Cynical Theories: How Activist Scholarship Made Everything about Race, Gender, and Identity — and Why This Harms EverybodyCynicalTheories
By Helen Pluckrose And James Lindsay, 2020.
Pitchstone Publishig, 2020
Reviewed By Tim Horman

Helen Pluckrose, editor of Aero magazine, and James Lindsay, a mathematician and cultural critic, have written Cynical Theories to explain how Critical Theory has become a driving force of the contemporary culture wars, and to propose a “philosophically liberal way to counter its manifestations in scholarship, activism, and everyday life.” Their book traces the evolution of postmodern and post-structuralist theory over the last 50 years, showing how these theories have moved beyond the academy and into popular culture, particularly the modern Social Justice Movement. Cynical Theories is a story about how the “despair and nihilism” of postmodernism found confidence, which then developed into the sort of radical conviction “normally associated with religious adherence.”

The story, as Pluckrose and Lindsay tell it, begins with the ‘postmodern turn’ of the late 1960’s. Postmodern and post-structuralist academics such as Jean Lyotard, Jacques Derrida, and Michel Foucault, began to deconstruct what the authors call the “old religions” of human thought, which included traditional religious faiths like Christianity, secular ideologies like Marxism, and “cohesive modern systems, such as scientific approaches to knowledge, philosophical liberalism, and the concept of progress.” Early postmodern theory achieved this by questioning the capacity of language to produce meaning, by rejecting the legitimacy of metanarratives, and emphasising the endless deferral of truth or objectivity, since ‘truth’ is merely the socially constructed effect of language games. Such ideas were effective at dismantling those ‘old’ modes of thought, but not particularly useful for reconstructive social change.

However, the work of Michel Foucault was instrumental in the shift from Postmodernism to Critical Theory, because he recognised the “political implications” of postmodern theory and particularly how those addressed questions of unjust power-relations in society. Foucault’s groundwork has become what the authors call applied Postmodernism, or Critical Theory. Critical, so-called, because it is concerned with “revealing hidden biases, underexamined assumptions, and unearthing the dynamics of power and privilege in society and discourses.” Proponents of Critical Theory, say Pluckrose and Lindsay, “are obsessed with power, language, knowledge, and the relationships between them.” The authors trace the application of these dynamics through a range of academic disciplines: post-colonial studies, queer theory, feminism, gender studies, critical race theory, disability and fat studies.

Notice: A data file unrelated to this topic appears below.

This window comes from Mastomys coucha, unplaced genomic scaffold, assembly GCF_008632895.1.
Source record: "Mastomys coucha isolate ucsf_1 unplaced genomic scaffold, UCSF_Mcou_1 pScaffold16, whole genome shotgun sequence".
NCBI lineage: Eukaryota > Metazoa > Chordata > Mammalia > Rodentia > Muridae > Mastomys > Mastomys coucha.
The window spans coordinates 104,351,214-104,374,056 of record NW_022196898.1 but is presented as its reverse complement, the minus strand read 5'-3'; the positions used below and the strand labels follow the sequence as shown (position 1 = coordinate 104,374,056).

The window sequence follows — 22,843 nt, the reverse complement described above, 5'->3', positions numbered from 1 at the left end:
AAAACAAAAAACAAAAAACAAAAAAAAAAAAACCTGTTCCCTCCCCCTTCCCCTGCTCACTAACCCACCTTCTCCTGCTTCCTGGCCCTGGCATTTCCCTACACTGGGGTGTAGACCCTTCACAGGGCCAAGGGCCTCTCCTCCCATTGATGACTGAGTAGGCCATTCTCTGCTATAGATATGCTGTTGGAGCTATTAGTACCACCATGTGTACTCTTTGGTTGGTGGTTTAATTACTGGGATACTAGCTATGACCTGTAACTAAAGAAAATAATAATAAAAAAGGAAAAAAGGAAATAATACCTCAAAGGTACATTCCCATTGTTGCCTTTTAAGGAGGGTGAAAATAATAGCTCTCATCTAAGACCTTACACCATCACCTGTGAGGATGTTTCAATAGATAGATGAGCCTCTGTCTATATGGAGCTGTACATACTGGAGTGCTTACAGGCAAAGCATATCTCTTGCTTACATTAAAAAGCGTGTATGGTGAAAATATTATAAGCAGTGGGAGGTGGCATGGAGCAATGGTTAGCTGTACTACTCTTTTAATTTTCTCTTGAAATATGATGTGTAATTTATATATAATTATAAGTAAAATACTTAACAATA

As Critical Theory has been applied to questions of societal injustice, it has morphed into the contemporary Social Justice movement that wants to “interpret the world through a lens that detects power dynamics in every interaction and utterance... even when they aren’t obvious or real.” Under this rubric, belonging to certain identity groups designated by race, sex, gender, sexuality, and many others, determine either one’s complicity in injustice or experience of marginalisation and discrimination. Furthermore, these power dynamics are impossible to escape, since all knowledge, including identity, are social constructs that function to protect and advance the interests of the privileged. The Social Justice movement thus “centres on social and cultural grievances and aims to make everything a zero-sum political struggle.”

According to Pluckrose and Lindsay, the intention behind all this is to initiate an ideological revolution that will lead to a cynical and radical re-ordering of society. Cynical because Critical Theory and the Social Justice movement it has spawned seek “...remaking society according to their moral vision”, all the while quoting book reviews the postmodern theorists, who reject the idea that objective knowledge is obtainable. In other words, Critical Theory operates on the same unjust power-relations   as those “old religions” it critiques, and is itself like a religion because it is prescriptive rather than descriptive – it puts the ‘moral’ cart before the ‘empirical’ horse. This means it cannot be easily argued against, at least, not by empirical or ‘western’ modes of knowledge, since those are simply viewed as tools to ensure power remains entrenched in (for example) white/male/heteronormative discourses.